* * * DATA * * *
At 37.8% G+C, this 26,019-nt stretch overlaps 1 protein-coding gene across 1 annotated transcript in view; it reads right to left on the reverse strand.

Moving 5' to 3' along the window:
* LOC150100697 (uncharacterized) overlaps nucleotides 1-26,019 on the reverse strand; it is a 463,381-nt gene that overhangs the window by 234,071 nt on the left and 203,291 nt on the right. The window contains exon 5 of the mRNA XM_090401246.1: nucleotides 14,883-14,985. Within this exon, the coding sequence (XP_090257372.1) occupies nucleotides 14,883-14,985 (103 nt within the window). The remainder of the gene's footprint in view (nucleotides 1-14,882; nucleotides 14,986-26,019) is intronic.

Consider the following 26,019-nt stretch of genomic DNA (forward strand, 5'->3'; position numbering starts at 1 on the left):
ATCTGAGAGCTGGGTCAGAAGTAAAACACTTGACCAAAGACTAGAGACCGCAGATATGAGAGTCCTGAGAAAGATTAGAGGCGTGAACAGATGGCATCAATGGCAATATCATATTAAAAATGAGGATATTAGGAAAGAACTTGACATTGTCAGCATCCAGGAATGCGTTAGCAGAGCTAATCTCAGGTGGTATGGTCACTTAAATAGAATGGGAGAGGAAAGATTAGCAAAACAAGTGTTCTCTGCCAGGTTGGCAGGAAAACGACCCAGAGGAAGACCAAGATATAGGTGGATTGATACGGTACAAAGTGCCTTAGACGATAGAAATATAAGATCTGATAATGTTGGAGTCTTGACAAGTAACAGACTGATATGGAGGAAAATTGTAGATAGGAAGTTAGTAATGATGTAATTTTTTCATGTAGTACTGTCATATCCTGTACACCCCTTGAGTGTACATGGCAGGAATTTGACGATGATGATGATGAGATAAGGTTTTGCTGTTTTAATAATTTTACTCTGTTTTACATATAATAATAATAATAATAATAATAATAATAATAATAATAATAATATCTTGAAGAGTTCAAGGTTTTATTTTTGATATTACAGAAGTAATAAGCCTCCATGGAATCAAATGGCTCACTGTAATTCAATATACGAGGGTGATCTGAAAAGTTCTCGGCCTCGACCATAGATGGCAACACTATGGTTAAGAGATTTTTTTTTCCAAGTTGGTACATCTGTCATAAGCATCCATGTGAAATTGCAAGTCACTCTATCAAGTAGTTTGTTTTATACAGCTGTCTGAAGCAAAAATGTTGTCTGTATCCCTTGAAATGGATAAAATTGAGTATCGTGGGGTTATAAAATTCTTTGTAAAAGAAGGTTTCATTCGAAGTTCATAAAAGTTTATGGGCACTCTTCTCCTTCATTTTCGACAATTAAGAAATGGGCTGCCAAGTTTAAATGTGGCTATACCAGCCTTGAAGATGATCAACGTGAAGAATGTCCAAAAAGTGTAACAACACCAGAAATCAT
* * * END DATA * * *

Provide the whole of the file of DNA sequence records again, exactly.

At 37.8% G+C, this 26,019-nt stretch overlaps 1 protein-coding gene across 1 annotated transcript in view; it reads right to left on the reverse strand.

Moving 5' to 3' along the window:
* LOC150100697 (uncharacterized) overlaps nucleotides 1-26,019 on the reverse strand; it is a 463,381-nt gene that overhangs the window by 234,071 nt on the left and 203,291 nt on the right. The window contains exon 5 of the mRNA XM_090401246.1: nucleotides 14,883-14,985. Within this exon, the coding sequence (XP_090257372.1) occupies nucleotides 14,883-14,985 (103 nt within the window). The remainder of the gene's footprint in view (nucleotides 1-14,882; nucleotides 14,986-26,019) is intronic.

Consider the following 26,019-nt stretch of genomic DNA (forward strand, 5'->3'; position numbering starts at 1 on the left):
ATCTGAGAGCTGGGTCAGAAGTAAAACACTTGACCAAAGACTAGAGACCGCAGATATGAGAGTCCTGAGAAAGATTAGAGGCGTGAACAGATGGCATCAATGGCAATATCATATTAAAAATGAGGATATTAGGAAAGAACTTGACATTGTCAGCATCCAGGAATGCGTTAGCAGAGCTAATCTCAGGTGGTATGGTCACTTAAATAGAATGGGAGAGGAAAGATTAGCAAAACAAGTGTTCTCTGCCAGGTTGGCAGGAAAACGACCCAGAGGAAGACCAAGATATAGGTGGATTGATACGGTACAAAGTGCCTTAGACGATAGAAATATAAGATCTGATAATGTTGGAGTCTTGACAAGTAACAGACTGATATGGAGGAAAATTGTAGATAGGAAGTTAGTAATGATGTAATTTTTTCATGTAGTACTGTCATATCCTGTACACCCCTTGAGTGTACATGGCAGGAATTTGACGATGATGATGATGAGATAAGGTTTTGCTGTTTTAATAATTTTACTCTGTTTTACATATAATAATAATAATAATAATAATAATAATAATAATAATAATAATATCTTGAAGAGTTCAAGGTTTTATTTTTGATATTACAGAAGTAATAAGCCTCCATGGAATCAAATGGCTCACTGTAATTCAATATACGAGGGTGATCTGAAAAGTTCTCGGCCTCGACCATAGATGGCAACACTATGGTTAAGAGATTTTTTTTTCCAAGTTGGTACATCTGTCATAAGCATCCATGTGAAATTGCAAGTCACTCTATCAAGTAGTTTGTTTTATACAGCTGTCTGAAGCAAAAATGTTGTCTGTATCCCTTGAAATGGATAAAATTGAGTATCGTGGGGTTATAAAATTCTTTGTAAAAGAAGGTTTCATTCGAAGTTCATAAAAGTTTATGGGCACTCTTCTCCTTCATTTTCGACAATTAAGAAATGGGCTGCCAAGTTTAAATGTGGCTATACCAGCCTTGAAGATGATCAACGTGAAGAATGTCCAAAAAGTGTAACAACACCAGAAATCAT